* Hamilton (Logic, i. 126) says: ‘This expression [intuition as a looking at] has, however, been preoccupied in English to denote the apprehension we have of self-evident truths, and its application in a different signification [the perceptive] would, therefore, be, to a certain extent, liable to ambiguity.’ This, with reference to the vision present in intuitive truths, would read like an excuse for not using intuition in its perceptive sense, because it is already preoccupied in that sense! Evidently, then, the instinct of the intuition has shut out from Hamilton's view the insight of

it. See also page 171 same work, where he seems to have in view the speed of the looking rather than the looking.

But it is just possible that any conclusion yet is premature; for it is now in place to recollect that Hamilton does not stop with common sense, but carries all up into a so-called—Law of the Conditioned. This we have now to see.

NOTE (See p. 118).

“Kant held the intuitive cognition of outness;' this has been said in this country, and it would have been right if the sayer had meant, Kant held space to be perceptive. It is illustrative of what has been said above, however, to consider that the sayer really meant only something that was somehow mysteriously instantaneous or instinctive. We, Scotch, have made ourselves simply ridiculous by the mystic hocus-pocus we have somehow imaginatively conjured into the word intuitive, instead of merely seeing and saying that it was tantamount to perceptive. ‘Kant does not give the Intuitions'—‘I give the Intuitions:’ it is curious to realise to oneself the strange magical functions of our own secret inner which are supposed, in such words, to be, as it were, weirdly seen into through vapour, and by means of some supersensuous, quite original insight. Pure intuitions, however, there are none, but the pure perceptions Time and Space. Apperception, Self-consciousness, the Ego, the inner One, is externalised into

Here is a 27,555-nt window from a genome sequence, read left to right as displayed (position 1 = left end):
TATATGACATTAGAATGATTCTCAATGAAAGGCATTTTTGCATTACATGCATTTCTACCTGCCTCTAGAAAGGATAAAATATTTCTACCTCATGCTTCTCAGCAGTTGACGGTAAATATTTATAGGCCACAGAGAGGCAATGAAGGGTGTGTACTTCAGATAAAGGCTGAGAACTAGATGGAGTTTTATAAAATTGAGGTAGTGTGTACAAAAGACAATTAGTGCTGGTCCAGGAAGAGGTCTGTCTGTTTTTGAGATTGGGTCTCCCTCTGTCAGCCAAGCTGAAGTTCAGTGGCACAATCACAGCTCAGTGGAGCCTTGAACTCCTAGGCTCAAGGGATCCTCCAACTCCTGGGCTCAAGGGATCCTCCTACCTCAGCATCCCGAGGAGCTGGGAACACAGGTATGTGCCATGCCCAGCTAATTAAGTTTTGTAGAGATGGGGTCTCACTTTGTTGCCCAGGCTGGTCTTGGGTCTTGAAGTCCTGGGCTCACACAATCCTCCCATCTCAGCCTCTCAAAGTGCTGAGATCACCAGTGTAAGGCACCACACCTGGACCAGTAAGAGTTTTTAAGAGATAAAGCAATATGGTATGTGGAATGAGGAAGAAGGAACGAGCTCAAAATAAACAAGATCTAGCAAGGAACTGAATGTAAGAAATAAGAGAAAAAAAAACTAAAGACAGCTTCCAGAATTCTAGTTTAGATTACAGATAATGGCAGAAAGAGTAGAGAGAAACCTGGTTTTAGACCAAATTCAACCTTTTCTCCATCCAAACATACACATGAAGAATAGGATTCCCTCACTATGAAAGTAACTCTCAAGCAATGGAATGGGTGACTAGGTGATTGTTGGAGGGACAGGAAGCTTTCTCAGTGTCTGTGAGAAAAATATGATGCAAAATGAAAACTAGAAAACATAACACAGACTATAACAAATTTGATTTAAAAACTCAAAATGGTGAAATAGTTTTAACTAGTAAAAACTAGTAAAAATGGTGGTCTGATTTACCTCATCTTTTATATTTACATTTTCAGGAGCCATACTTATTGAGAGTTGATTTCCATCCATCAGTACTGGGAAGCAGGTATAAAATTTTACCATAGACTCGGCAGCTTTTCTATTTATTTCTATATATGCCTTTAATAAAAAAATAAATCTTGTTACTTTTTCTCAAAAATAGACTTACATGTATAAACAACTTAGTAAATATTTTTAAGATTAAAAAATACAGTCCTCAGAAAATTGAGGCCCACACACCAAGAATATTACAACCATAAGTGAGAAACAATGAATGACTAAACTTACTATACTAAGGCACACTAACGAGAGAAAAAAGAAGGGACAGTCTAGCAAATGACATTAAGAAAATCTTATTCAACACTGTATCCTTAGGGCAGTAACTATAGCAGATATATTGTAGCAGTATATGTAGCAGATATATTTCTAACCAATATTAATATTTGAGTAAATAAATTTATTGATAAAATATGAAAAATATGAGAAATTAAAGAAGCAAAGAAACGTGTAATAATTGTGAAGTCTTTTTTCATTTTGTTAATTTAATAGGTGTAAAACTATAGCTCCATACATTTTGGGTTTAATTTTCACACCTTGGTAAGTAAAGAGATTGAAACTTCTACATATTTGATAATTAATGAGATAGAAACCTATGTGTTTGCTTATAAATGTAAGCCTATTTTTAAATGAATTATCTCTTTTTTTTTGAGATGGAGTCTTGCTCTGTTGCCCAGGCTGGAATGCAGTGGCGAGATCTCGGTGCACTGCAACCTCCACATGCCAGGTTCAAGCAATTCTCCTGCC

the net of the categories (as functions if you will); these into the net of the intuitions, Time and Space; and these, again, into the ultimate net of actual empirical things. And what we have so is, this world, the proper name of which is Spirit—Free and Immortal Spirit—Spirit in communication with Spirit—Spirit in dependence on, and in reconciliation through Christ with, the one Absolute Spirit—God. This, I take it, is pretty nearly the Kantianism of Hegel; and it is Kantianism, and nothing but Kantianism, that is the matter assimilated by Hegel as food and filling, into his own form.